Dedicated to researching and reimagining learning for the 21st century

This interdisciplinary research network is dedicated to understanding the opportunities and risks for learning afforded by today's changing media ecology, as well as building new learning environments that support effective learning and educational equity.  Our work focuses on a model of connected learning -- learning that is socially connected, interest-driven, and oriented towards educational opportunity. 
  • As an agenda for research, connected learning is about examining learning that cuts across the contexts of home, school, and peer culture, looking at the links and disjunctures between them. 
  • As a learning theory, connected learning posits that the most meaningful and resilient forms of learning happen when a learner has a personal interest or passion that they are pursuing in a context of cultural affinity, social support, and shared purpose.
  • As a model for design, connected learning offers a way of connecting the often-fragmented spheres of home, school, and peer-based learning, leveraging the affordances of digital and networked media.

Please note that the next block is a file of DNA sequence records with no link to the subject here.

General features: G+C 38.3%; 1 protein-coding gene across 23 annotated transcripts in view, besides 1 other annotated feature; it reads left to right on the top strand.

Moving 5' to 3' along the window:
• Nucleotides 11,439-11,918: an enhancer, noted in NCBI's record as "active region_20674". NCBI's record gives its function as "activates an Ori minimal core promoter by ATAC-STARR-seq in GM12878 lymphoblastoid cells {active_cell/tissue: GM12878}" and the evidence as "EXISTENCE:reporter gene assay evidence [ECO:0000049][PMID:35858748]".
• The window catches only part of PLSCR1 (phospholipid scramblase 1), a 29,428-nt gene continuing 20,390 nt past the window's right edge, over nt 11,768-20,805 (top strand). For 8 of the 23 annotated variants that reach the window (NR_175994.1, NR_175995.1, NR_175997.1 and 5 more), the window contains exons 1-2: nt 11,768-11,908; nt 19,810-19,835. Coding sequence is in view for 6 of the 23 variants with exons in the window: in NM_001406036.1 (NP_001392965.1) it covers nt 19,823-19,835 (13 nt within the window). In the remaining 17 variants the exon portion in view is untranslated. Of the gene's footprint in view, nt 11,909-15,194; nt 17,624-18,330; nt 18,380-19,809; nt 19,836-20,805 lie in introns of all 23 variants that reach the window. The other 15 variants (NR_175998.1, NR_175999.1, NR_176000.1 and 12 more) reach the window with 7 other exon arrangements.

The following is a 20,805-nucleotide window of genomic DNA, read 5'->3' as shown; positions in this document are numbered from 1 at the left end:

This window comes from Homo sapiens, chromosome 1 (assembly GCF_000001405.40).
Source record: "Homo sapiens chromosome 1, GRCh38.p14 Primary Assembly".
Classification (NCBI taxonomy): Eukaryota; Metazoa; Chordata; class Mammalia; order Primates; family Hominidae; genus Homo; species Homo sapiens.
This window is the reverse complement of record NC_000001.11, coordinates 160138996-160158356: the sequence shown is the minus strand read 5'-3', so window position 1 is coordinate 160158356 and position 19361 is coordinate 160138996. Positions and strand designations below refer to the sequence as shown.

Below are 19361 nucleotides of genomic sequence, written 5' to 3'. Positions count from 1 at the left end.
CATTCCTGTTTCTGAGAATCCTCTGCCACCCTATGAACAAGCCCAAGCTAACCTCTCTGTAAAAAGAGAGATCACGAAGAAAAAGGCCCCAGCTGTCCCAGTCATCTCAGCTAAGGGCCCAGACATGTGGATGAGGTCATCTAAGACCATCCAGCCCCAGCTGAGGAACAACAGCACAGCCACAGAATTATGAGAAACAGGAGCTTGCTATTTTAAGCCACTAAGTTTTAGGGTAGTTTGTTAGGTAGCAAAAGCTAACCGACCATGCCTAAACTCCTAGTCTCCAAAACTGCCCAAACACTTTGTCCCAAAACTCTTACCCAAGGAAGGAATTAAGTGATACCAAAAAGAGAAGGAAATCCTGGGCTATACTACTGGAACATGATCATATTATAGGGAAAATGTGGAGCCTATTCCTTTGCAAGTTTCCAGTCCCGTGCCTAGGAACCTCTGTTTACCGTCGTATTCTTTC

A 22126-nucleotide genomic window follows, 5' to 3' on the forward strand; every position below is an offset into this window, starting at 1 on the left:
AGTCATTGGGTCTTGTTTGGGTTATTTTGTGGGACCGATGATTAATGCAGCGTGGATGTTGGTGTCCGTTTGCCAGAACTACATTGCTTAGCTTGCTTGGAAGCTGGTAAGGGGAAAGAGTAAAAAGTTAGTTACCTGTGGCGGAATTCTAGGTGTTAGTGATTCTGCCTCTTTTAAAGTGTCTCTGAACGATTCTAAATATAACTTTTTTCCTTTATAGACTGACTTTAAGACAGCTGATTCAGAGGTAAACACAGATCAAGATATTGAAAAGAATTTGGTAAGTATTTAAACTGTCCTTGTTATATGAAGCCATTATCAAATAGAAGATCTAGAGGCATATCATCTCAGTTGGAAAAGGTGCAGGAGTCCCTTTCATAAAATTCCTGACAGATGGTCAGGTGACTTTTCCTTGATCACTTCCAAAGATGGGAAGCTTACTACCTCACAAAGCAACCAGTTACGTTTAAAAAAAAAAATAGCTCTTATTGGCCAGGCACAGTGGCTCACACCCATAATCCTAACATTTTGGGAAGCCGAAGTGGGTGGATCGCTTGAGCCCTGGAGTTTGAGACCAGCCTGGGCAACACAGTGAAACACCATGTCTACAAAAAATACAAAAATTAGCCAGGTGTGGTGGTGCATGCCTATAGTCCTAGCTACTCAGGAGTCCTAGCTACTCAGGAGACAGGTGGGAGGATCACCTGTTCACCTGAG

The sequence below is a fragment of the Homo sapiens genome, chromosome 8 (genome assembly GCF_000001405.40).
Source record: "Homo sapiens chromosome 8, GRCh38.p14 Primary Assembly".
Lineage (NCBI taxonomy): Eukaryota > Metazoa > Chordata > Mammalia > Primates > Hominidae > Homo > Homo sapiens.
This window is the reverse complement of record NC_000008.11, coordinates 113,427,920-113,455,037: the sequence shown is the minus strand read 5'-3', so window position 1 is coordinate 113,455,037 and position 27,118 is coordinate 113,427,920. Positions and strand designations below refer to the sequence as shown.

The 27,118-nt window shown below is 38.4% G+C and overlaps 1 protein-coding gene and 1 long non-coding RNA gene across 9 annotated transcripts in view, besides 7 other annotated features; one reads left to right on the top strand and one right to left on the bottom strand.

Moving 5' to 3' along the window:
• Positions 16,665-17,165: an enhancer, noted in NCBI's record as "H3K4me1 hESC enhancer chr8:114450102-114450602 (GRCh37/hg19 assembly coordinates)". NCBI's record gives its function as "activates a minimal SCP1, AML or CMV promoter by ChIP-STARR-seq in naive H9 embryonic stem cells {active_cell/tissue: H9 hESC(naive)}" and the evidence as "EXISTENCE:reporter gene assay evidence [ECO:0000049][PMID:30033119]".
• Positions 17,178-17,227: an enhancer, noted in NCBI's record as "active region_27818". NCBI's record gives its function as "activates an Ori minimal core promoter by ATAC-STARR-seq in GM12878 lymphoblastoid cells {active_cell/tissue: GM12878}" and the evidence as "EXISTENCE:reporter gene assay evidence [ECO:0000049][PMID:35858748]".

Our work cuts across research, design, and practice and includes social scientists, learning theorists, educators, and designers. We are committed to research that is collaborative, action-oriented, and united by educational values of equity, social connection, and full participation.

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Featured Blog Posts

Following the latest Better Internet for Kids Bulletin, guest blogger and independent eSafety consultant Karl Hopwood discusses the role of role parents, carers and other awareness raisers in trying to respond to online extremism and protect children and young people. Online extremism is getting a great deal of attention, especially as David Cameron recently announced a five-year plan to tackle Islamic radicalisation in Britain. The fear seems ever present that young people could be groomed online by vio read more
Sonia Livingstone discusses how traditional research disciplines have long caused a division of theories, ideas and conversations that fragmented the field. She argues that the internet brings all of these forms of scholarship together and how it makes media studies a potent approach to investigate parenting for a digital future. Sonia is Professor of Social Psychology at LSE’s Department of Media and Communications and has more than 25 years of experience in media research with a particular focus read more

Network Members

Mimi Ito
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